A: Poplar cuttings generally root easily if the wood is from the previous season’s growth, but still dormant. If the cuttings are taken from a vigorous tree, the cuttings will be vigorous rooters. There are anatomical structures called preformed root initials in poplar, willow and hydrangea stems that were formed last growing season. These initials are stimulated to break dormancy and produce roots when they are severed from the parent plant and given the right environmental conditions, which usually is a sand/peat mixture. The initials also will need light. In doing this, you are producing a clone of the parent plant that will have exactly the same genetic makeup as the parent tree. Given the same or similar environmental conditions, the cuttings should develop into trees of similar size and vigor.

Q: We gave our plant more light and stopped watering it, but the leaves are continuing to turn brown and die. The new leaves have brown tips and the branches have started to become dry. What should we do? (e-mail reference)

A: Be patient. Check the cambium under the bark with your thumbnail to see if it is still green. If it is, the chances are good that the plant eventually will releaf. If the cambium is yellow or brown, the plant is dead. I suggest doing the cambium test on the main stem to get an accurate indication of the health status of the plant.

Q: I have an ivy hedera helix that I’m using for a science experiment. I was wondering how often it needs to be watered and how much water it should be given. Also, should I use mineral, tap or distilled water? If you could get back to me as soon as possible, I’d appreciate it. (e-mail reference)

A: Hedera ivy is a tough plant, so it doesn’t need a lot of water. Twice a week would be more than enough. As far as the quantity goes, add enough to have it come out of the bottom of the pot into the saucer. After 20 to 30 minutes, dump the excess water out of the saucer. Using distilled water eventually would leach any nutrients out of the soil and would cause nutrient deficiencies to begin showing up on the plant. Tap water may offer a good or bad bank of salts, especially if the tap water is softened chemically. The sodium would accumulate in the soil and cause stunted growth or sodium burning on the edges of the leaves. It all depends on what you are attempting to do with your experiment.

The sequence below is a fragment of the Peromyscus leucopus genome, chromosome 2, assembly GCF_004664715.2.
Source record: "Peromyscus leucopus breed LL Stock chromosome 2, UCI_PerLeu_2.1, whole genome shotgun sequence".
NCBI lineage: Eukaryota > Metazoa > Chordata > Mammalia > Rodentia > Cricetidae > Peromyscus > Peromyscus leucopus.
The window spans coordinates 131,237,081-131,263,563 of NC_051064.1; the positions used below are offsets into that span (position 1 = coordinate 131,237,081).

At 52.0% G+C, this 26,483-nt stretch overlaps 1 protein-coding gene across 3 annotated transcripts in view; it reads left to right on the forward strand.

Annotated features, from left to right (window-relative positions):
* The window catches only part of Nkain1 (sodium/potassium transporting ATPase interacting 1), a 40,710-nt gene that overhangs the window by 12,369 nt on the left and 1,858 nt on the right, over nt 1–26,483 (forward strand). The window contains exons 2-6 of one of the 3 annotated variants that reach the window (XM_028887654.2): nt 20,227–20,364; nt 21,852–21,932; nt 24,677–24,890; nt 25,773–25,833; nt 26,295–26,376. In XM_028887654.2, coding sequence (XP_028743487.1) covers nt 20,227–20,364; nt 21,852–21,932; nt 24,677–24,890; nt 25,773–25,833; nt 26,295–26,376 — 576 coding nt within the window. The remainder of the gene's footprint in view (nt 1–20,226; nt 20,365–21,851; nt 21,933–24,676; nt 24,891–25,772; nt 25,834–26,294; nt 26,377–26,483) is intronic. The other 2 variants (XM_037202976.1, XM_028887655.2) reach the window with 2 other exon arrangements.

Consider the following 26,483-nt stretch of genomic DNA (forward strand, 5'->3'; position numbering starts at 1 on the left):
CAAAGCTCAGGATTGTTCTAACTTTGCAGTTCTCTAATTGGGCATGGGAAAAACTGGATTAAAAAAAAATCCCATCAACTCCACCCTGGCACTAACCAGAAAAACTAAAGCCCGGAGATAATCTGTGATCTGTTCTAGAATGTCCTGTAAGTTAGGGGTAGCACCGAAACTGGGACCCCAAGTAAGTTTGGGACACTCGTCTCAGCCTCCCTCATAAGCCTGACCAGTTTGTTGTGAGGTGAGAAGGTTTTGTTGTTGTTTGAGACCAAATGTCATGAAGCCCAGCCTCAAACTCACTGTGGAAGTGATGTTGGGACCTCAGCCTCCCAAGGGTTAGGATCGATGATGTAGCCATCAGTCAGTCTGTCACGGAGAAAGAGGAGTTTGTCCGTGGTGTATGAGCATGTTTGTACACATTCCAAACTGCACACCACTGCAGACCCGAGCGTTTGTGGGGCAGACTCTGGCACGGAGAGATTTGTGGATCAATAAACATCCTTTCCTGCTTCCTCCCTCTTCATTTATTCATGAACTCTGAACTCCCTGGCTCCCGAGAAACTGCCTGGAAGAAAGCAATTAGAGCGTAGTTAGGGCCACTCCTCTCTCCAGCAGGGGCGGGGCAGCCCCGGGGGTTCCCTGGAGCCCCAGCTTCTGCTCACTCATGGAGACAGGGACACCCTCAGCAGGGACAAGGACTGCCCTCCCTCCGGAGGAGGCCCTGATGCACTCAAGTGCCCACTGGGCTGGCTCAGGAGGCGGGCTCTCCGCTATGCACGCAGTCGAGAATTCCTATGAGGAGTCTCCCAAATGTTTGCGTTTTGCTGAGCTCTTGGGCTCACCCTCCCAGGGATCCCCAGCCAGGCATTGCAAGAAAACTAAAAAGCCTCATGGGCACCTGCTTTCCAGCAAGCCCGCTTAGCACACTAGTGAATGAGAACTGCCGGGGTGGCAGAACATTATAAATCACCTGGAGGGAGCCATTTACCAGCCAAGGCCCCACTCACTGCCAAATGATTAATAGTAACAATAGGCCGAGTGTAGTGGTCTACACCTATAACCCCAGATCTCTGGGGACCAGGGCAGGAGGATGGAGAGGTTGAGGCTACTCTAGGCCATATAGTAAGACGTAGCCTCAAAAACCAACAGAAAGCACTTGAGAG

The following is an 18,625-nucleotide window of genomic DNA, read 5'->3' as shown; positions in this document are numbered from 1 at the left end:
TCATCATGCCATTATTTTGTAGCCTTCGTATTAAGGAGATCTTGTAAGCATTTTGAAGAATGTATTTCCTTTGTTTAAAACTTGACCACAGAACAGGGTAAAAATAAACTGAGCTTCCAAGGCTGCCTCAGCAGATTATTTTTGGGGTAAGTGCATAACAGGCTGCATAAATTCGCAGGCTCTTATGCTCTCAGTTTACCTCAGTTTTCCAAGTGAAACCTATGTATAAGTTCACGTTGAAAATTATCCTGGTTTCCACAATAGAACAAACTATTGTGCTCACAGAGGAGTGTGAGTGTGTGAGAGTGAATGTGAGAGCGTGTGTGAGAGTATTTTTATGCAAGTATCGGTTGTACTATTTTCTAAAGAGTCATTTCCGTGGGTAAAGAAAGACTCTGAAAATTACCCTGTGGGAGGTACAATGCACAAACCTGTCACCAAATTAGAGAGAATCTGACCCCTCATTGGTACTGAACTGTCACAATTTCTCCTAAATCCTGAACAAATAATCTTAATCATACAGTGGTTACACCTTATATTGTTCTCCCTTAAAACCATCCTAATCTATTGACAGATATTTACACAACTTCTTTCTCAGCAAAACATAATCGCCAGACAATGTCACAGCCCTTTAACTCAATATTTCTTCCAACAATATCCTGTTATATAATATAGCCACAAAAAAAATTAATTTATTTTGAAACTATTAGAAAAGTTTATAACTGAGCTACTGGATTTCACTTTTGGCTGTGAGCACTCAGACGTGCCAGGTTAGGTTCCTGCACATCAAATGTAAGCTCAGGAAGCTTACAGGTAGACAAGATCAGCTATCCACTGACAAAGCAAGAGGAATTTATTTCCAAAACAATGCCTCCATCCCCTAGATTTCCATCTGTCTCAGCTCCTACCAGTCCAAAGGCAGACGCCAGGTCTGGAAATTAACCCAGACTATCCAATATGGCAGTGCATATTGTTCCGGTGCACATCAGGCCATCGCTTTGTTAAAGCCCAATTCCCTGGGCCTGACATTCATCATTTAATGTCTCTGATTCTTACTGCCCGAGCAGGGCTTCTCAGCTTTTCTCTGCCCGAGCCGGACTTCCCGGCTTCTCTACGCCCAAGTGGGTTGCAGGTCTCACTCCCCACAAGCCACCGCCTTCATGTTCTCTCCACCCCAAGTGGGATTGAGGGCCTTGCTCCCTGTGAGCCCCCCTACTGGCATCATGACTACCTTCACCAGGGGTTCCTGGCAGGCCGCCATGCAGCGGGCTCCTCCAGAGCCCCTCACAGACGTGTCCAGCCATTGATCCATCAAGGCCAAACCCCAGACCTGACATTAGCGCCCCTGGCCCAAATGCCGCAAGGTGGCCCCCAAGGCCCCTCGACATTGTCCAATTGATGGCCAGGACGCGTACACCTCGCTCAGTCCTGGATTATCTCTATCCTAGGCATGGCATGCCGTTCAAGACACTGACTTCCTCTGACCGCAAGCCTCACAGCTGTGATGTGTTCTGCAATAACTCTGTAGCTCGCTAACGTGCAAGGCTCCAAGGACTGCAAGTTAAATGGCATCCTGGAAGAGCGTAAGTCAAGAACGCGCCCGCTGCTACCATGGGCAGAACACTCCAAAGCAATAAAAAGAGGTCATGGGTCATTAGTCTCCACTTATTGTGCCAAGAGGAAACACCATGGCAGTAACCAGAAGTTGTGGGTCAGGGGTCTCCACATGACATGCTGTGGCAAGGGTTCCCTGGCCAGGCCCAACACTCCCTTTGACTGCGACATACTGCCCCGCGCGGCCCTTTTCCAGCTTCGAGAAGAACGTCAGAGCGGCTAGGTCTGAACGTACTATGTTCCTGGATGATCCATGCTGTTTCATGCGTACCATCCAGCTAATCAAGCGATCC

Q: I have a jade plant that I started from a clipping about five years ago. It has been growing beautifully and is very healthy. I’ve had it in my sunroom since I started it. About a week ago, I moved it to another part of my house.

Now the main and smaller stems have drooped. I moved it back to the spot that I had it in previously and used a stick to prop it back up, but it still is slumped over. Any suggestions? (e-mail reference)

A: Be patient. Do a close visual examination of the stems at ground level to try to detect any potential rotting. If nothing is found, then knock the plant out of the container and examine the roots for rot. If that is the case, all you can do is try to root some stems or leaves from the plant before it is too far gone.

This usually is something that takes time to develop. Moving the plant to another site may have been the trigger that was needed to manifest something that was going on for some time.

Q: We got an advertisement in the mail for a royal paulownia shade tree. The cost of the tree was advertised at $3.98. The tree is said to be hardy to minus 30 degrees and will grow in any type of soil. I’m wondering about the advertisement because I can’t find the tree listed in other seed catalogs. (e-mail reference)

A: Oh, how the snake oil flows! Paulownia tomentosa is right behind kudzu and ailanthus for its invasive and persistent qualities. Where they are adapted (zone 5 and south), they grow like the weeds they are. When the flowers fade and the seed pods are formed, there are some 85,000 seeds per ounce, with one tree being capable of producing 20 million seeds, with most being viable! It does have some value because the wood is prized by the Japanese. They use it for rice pots, bowls, spoons, furniture, coffins and air crates. If you live in zone 5 or higher and have land that cannot be used for anything else, this might be something to consider growing for the Japanese market!

Q: I heard canola oil will control aphids. Is this true? If so, is it safe to use on my hibiscus? (e-mail reference)

A: Most vegetable-based oils are good for aphid control on many plants. However, I can’t tell you if it is safe to use on hibiscus because I’ve never tried it. I suggest trying it on a limited basis, such as one branch, to see if it works without causing the plant to whither or die.

Gardening or houseplant questions can be directed to: Hortiscope, Box 5051,

NDSU Extension Service, Fargo, ND 58105 or ronsmith@ndsuext.nodak.edu

Note to e-mail correspondents: please identify your location (city and state) for most accurate recommendations